NEW YORK: ICE cotton climbed by about 1percent on Friday on positive weekly federal export sales data and a slide in the dollar, priming the natural fiber for a second weekly ascent in three weeks.
Cotton contracts for December rose 0.51 cent, or 0.6 percent, to 87.39 cents per lb, at 12:09 pm EDT (1609 GMT), having gained as much as 1.2percent earlier.
The contract is up by about 0.5percent so far this week.
The United States Department of Agriculture’s weekly export sales report showed net sales of 52,100 running bales (RB) for the 2020/2021 marketing year, up 22percent from the previous week but down 38percent from the prior four-week average.
The report also showed exports of 19,200 RB, up 84percent from the previous week and 42percent from the prior four-week average.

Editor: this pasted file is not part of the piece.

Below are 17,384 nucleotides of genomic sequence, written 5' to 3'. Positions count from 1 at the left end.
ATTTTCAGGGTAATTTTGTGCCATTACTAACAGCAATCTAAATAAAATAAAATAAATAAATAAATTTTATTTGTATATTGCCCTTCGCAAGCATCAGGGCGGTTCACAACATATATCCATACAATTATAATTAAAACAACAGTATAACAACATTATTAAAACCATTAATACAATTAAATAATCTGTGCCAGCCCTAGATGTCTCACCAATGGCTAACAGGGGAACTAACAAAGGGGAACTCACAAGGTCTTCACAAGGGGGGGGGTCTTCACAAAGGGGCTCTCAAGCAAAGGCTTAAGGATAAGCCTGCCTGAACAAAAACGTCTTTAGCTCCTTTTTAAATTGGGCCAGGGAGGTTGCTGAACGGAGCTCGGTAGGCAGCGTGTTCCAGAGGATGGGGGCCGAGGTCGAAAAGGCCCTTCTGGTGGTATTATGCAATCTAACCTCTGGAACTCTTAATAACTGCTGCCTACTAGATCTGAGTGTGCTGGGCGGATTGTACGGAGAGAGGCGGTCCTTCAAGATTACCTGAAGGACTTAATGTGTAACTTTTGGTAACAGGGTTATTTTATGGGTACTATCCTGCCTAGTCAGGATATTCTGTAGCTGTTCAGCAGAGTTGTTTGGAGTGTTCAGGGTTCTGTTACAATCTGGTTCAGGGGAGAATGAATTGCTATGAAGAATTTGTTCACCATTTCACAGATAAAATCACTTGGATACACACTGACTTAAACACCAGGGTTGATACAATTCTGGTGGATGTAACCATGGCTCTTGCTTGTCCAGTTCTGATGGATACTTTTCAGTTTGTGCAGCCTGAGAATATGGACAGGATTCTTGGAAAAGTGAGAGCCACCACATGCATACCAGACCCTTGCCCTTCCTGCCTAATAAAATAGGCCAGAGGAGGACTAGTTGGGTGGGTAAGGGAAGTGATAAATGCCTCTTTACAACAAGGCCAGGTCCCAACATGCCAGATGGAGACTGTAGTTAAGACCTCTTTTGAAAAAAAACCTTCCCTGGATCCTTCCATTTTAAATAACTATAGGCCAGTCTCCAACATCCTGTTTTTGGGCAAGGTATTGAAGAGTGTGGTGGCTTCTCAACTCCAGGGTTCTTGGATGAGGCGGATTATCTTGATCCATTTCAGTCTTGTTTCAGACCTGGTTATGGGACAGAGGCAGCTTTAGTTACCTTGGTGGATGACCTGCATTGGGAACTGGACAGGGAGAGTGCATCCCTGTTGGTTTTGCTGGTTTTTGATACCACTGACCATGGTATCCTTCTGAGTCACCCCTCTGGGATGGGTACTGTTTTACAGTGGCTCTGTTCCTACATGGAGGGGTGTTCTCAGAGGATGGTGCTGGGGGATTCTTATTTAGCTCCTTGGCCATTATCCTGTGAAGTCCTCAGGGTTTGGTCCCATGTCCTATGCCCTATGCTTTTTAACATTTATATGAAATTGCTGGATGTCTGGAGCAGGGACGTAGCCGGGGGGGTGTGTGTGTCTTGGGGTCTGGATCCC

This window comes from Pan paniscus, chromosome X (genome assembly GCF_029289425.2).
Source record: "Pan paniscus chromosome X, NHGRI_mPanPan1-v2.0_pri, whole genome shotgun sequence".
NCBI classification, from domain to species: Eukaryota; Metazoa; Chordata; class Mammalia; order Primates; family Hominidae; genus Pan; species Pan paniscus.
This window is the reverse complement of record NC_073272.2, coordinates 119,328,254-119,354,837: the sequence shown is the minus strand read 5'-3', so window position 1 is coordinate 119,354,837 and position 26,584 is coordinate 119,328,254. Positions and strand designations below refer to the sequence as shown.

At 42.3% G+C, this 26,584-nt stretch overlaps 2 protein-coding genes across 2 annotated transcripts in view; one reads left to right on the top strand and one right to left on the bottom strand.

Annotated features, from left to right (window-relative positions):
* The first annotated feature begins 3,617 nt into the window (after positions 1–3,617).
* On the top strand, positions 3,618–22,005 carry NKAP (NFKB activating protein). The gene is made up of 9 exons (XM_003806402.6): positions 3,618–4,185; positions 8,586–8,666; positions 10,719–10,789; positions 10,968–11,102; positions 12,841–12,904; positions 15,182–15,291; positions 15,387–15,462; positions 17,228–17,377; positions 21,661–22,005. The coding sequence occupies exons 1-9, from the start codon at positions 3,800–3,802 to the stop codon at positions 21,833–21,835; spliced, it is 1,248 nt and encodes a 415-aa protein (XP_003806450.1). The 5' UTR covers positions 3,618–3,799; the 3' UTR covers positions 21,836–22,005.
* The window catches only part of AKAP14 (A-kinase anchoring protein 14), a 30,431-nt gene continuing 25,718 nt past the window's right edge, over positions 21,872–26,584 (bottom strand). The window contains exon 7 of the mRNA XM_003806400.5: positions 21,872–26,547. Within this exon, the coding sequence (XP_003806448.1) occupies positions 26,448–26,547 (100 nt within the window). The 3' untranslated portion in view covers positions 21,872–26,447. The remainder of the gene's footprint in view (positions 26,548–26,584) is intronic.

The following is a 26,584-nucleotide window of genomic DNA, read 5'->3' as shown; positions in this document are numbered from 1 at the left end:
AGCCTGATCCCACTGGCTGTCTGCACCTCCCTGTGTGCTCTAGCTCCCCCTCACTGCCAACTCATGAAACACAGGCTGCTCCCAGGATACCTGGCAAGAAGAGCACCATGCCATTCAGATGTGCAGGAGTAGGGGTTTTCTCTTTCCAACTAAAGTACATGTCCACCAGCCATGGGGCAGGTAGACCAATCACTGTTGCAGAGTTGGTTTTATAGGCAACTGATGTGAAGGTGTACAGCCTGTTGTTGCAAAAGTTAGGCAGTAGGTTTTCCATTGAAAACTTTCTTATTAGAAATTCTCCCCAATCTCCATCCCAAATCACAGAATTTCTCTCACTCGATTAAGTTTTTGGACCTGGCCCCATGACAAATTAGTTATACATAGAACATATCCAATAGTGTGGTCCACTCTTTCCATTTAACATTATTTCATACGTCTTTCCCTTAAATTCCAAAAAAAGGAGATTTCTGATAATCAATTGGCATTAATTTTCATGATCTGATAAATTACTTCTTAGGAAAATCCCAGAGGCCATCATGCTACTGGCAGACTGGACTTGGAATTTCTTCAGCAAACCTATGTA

“With trading volumes at ‘summer doldrum’ levels, we currently don’t see the force necessary to push the market through support or resistance,” Peter Egli, director of risk management at British merchant Plexus Cotton, said in a note on Thursday.
Total futures market volume fell by 7,931 to 9,669 lots. Data showed total open interest fell 106 to 223,531 contracts in the previous session.
Strong bidding for China’s reserve auction sales suggests that its nearby supplies are tight, “similar to what we are witnessing in most other origins around the globe, which puts a lot of emphasis on the coming crops,” the note added.